Warren Buffet is the heart and soul of Berkshire Hathaway. The share value will fall through the floor if Buffet decides to step down or move. Many people would choose to re-invest their funds at Buffet’s new address.
LOCALITY GOODWILL - CATS
Cats are attached to a home rather than to the owner of the house. If the owner leaves the house and somebody else moves in, many cats choose to return to the old home. Cats represent those territorial customers who go to the same shop or hairdressing salon whoever owns the shop. Just as cats prefer the old home, cat customers give rise to locality goodwill.
Cat goodwill isn’t inevitable. It depends on the design, location and furnishing of the premises and it doesn’t change when there is a change in ownership. This type of goodwill has stability and therefore its value is usually high. In some industries a premium called key money is paid to a landlord, or a current tenant, to secure a lease on a well-sited rental property.
In today’s technology companies, where location isn’t important, cat goodwill also applies to customers who are loyal to a brand or the company name and reputation. They are highly invested in the brand equity – the virtual premises - of the product and will hardly ever switch their preference. The management and leadership team of the entity is less important.
Apple customers are a good example of cat goodwill. They are so highly drawn to the brand that no amount of better deals, price cuts or fancy features can lure them away. Steve Jobs and Steve Wozniak may come and go, but Apple users cling to their i-phones and Macs.
FUGITIVE GOODWILL - RATS
Rats are indifferent to who is putting out the cheese or where is it coming from. The characteristic of a rat is that it has no attachments and moves from place to place. Rat consumers don’t have their favourite manager, hairdresser or brand. For this reason, rat goodwill is also known as fugitive goodwill and is valueless. It is fickle and vulnerable and cannot be translated to generate any value. While the custom of rats is always welcome, they can’t be relied upon as a material basis for goodwill.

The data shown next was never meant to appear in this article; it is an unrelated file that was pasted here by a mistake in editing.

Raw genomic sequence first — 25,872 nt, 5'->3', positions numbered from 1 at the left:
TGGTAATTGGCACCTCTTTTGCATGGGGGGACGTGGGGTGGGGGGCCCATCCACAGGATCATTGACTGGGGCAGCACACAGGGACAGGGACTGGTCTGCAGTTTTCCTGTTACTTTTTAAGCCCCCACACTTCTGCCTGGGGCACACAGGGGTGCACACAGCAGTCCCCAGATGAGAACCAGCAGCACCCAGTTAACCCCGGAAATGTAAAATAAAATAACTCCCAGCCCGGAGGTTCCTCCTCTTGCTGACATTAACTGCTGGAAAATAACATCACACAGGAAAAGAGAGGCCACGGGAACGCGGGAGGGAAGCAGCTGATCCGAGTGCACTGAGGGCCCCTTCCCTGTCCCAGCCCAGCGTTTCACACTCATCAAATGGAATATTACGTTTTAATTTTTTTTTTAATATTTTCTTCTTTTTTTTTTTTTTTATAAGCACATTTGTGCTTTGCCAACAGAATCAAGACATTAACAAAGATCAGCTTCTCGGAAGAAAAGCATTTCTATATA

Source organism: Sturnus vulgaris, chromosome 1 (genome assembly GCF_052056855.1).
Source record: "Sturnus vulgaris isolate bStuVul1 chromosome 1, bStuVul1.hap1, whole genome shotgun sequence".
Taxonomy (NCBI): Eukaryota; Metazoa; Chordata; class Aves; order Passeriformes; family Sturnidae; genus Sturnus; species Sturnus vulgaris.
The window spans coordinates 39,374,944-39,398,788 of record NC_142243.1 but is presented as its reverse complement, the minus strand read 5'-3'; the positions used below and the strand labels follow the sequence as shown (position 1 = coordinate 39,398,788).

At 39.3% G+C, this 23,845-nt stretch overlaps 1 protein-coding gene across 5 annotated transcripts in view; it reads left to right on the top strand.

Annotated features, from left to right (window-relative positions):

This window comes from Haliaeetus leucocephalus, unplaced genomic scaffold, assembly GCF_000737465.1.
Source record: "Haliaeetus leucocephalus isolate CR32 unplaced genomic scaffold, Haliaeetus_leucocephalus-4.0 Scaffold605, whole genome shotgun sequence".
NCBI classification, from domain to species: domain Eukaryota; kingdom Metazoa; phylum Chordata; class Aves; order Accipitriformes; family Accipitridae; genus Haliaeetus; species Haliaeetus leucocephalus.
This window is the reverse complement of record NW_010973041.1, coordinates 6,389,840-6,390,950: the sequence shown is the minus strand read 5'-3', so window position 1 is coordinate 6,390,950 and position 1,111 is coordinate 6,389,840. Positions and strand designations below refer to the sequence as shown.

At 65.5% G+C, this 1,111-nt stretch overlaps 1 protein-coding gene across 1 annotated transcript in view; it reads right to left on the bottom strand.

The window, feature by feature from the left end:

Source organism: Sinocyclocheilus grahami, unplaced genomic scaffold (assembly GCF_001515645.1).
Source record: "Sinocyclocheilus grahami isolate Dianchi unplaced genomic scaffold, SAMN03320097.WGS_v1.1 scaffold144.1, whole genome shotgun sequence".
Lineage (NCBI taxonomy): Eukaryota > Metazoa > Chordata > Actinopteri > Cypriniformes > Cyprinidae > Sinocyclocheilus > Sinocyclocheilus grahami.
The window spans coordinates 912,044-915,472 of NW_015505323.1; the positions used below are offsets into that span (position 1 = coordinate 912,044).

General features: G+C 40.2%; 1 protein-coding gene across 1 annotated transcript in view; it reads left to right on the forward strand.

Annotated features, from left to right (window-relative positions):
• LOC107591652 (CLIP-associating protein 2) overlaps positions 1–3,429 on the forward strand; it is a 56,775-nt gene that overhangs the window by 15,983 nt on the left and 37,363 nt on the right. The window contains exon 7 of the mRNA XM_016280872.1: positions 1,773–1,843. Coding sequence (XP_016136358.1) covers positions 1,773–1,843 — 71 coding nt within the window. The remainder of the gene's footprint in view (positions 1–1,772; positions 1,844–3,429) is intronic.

For example, many consumers of basic FMCG products like toothpaste and shaving cream don’t demonstrate any loyalties. They think that all the offerings from the competing companies serve the same purpose and the rat customer buys when the product is needed and chooses based on availability, price, mood and preference at the time. Rat households buy food products based on price. Rats stay at Backpackers and campsites.
LOCATION GOODWILL - RABBITS
Rabbits spend their lives in and around a spinach patch and don’t like to venture too far away from home. The rabbit shops by convenience and ease of access rather than by quality or price. Rabbit consumers will only buy a product if it is available within an acceptable radius from home or work.
When my local filling station added a convenience store, it began to be patronised by children on the way home from the neighbouring school, and by pensioners who would walk to the store from the old age homes and retirement villages in the area.
Rabbits won’t go the extra mile to buy better quality or cheaper fruits, vegetables, or groceries. A true rabbit won’t go further than the nearest convenience or department store to make a purchase. Rabbit goodwill is thus based on location. The value of a prime location and venue is reflected in the commercial land value and rental and does not add to the value of goodwill in a retail business.
What is goodwill? It is the attractive force which brings in and keeps clients. It is a composite and subconscious psychological set of individual preferences based on locality, the way business is conducted, the personality of those who conduct it, and in part to the availability of competition.
Many of us behave as dogs, cats, rats or rabbits for different products and services, in different circumstances and at different times. The faithful dog is attached to a person, rather than to a place. The cat has no attachments beyond the premises. Rats are indifferent where and what they eat as long as food is available. Rabbits are attracted because they live close by and it would be more trouble to go elsewhere.